6. Scenes: A scene is the building block of a screenplay, its most basic unit that has its own independent, whole existence. Technically speaking, everything happening at one place at one time in the film is a scene. The moment you change the location or jump time, you have entered a new scene. It is this wonderful ability of a scene to actually make you feel that "you were there" is what makes cinema a "live" emotional experience. Unlike all other forms of narrative, cinema is very much a "real" experience, even when it is telling an outright fantastical tale. So the importance of scenes as its units can never be stressed enough. When does the scene begin (it may enter the 'event' or the 'incident' a little late) or when it ends (we may leave earlier, abruptly, leaving something for the imagination) is as important as the internal dramatic structure of the scene and how the events unfold in it. Also important is the transition from one scene to the other. If scenes are stitched together to form one seamless whole, we very willingly lose ourselves into the universe of our characters. Scenes from great films also create unforgettable moments that gain iconic status in cinema history. Rose and Jack standing together with her arms wide open on the bow of the ship as it pierces the heart of the mighty ocean is an image that will live forever. A moment or scene as cinematically powerful as this can also be among the biggest motivations for the creative talent involved in the tedious filming process.

7. Dialogue: From creating characters that we worship forever to conveying the biggest plot truths, from bringing out the internal and external conflicts to establishing the significance of a powerful resolution, from constructing the internal drama of the scenes to being wonderful transitional devices, dialogue or spoken lines are one of the most conspicuous elements of film narrative. Each line spoken in a film may serve several functions - from entertaining and seducing the audience to making them empathise with even the coldest of characters, and dialogue, as well as conscious and economical lack of it, forms a major part of our movie-viewing pleasure. However, more often than not, bad dialogue also completely ruins the film. "Show, not tell" and "Less is more" - these rules are perfectly apt for film writing. "In a novel, a character thinks. In a play, he talks. In cinema, he does" - this is another broad generalisation that I love. Cinematic dialogue is so different from any other narrative medium. And if done well, smart and tasteful dialogue becomes an inseparable part of popular culture more succesfully than any other story element of films.

8. Visuals: Perhaps the most unique of all narrative elements discussed above is something that is most integral to motion pictures - the visuals. It is no wonder that cinema is the youngest human expression - it had to wait hundreds of years, until photography was invented. And thanks to this "real" reproduction of images, cinema could actually become this powerful and impactful form of mass communication. Apart from making the story appear real and inviting, the visuals in cinema transcend time and cultural boundaries. I so often feel thankful to cinema for having shown me different cultures and lands and people when I have never stepped out of my country. Well-done compositions, purposefully designed color-palettes, and metaphoric use of images not only enhance the aesthetic pleasure of watching a film, they also give film its own unique grammar, form, and expression. It is important to mention 'visuals' as one of the narrative elements of cinema, although its depiction mainly depends on how the film is shot, because a film writer has to understand the visual potential of this medium. And unless the film writer imagines it, great and unforgettable visuals will never be created. And if not for the visual spleandour that cinema is, we would remain contented with the good old novels and fables and folk tales.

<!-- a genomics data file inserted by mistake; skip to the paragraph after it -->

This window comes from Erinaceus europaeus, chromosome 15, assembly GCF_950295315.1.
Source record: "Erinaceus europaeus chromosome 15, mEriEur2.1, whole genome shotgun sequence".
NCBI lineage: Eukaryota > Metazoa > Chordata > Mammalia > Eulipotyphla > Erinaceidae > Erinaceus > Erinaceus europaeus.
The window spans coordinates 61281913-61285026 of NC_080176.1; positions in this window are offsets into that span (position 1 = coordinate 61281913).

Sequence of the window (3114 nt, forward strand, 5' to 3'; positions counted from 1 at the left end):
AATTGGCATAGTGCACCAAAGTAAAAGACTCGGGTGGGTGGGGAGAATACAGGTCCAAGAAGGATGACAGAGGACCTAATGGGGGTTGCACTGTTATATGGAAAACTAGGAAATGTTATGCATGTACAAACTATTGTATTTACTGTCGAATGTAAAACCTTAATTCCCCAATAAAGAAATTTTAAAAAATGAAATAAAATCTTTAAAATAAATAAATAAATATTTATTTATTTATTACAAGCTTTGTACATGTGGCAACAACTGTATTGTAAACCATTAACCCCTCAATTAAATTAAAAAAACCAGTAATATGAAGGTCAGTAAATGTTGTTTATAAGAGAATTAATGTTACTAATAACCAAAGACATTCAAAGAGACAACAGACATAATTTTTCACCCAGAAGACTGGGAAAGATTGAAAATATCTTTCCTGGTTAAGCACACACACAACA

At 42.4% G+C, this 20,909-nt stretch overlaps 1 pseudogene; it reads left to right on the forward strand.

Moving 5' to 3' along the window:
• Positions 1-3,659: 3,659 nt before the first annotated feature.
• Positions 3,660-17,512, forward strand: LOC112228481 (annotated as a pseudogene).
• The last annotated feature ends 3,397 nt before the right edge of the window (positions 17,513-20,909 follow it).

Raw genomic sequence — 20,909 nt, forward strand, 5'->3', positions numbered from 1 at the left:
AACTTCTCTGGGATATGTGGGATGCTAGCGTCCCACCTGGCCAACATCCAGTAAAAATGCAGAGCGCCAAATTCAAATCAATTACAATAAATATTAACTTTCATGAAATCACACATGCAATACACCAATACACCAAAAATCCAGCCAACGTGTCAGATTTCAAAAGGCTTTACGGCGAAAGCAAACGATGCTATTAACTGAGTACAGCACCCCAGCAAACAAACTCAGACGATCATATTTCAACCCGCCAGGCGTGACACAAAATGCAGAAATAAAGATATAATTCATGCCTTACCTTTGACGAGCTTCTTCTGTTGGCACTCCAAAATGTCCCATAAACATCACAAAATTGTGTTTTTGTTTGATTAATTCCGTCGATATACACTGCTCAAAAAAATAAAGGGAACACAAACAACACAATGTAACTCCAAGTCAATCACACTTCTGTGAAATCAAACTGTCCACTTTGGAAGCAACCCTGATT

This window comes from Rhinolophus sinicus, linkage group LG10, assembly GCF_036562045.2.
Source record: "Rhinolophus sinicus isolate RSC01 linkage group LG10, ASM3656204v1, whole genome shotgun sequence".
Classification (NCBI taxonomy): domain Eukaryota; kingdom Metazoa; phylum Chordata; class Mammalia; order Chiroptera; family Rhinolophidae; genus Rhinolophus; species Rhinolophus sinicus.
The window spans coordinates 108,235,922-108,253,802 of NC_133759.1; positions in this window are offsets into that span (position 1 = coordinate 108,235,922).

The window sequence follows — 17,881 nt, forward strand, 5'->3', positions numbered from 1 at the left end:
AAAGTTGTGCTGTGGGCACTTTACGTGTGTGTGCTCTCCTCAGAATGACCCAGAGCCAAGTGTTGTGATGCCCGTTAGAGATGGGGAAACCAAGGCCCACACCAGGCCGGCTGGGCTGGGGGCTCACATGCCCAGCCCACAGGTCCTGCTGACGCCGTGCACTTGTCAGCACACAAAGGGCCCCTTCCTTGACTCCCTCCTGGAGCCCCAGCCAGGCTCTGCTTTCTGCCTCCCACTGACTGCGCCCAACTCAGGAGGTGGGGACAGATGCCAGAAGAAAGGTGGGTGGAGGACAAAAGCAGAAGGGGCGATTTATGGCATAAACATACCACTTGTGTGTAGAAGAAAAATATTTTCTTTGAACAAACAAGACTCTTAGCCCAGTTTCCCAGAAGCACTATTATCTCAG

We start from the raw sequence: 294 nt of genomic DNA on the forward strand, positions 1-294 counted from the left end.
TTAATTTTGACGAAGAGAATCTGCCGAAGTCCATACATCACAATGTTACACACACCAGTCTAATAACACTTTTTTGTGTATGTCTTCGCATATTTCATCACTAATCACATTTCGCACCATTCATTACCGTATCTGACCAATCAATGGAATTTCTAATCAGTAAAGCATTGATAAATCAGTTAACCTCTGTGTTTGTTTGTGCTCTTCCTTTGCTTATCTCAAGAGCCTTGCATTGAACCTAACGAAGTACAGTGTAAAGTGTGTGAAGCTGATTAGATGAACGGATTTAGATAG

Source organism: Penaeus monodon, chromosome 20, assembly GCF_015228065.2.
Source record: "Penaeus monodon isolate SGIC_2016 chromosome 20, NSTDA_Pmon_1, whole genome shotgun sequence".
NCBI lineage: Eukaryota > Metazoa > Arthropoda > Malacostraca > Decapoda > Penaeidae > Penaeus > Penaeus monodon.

P.S. Apart from these eight basic elements of cinematic storytelling, there is one more that some writers and many viewers put a great deal of importance to. It is the 'theme' of the film, the 'moral of the story'. Often during discussions on a film, we tend to emphasise so much on its philosophical message or its socio-political implications. I, personally, do not consider this as an essential element of film narrative. I do not believe in making films to change the world, although I accept the power this medium possesses. I also do not find it an obligation to tell stories with certain moral obligations. For me, the only approach to take while creating a screenplay is to find interesting characters who have got something going on in their lives that is so universally appealing that it will always find audience. And also, I believe, each story that is well told, carries a moral or a theme, whether the writer intends to convey it or not.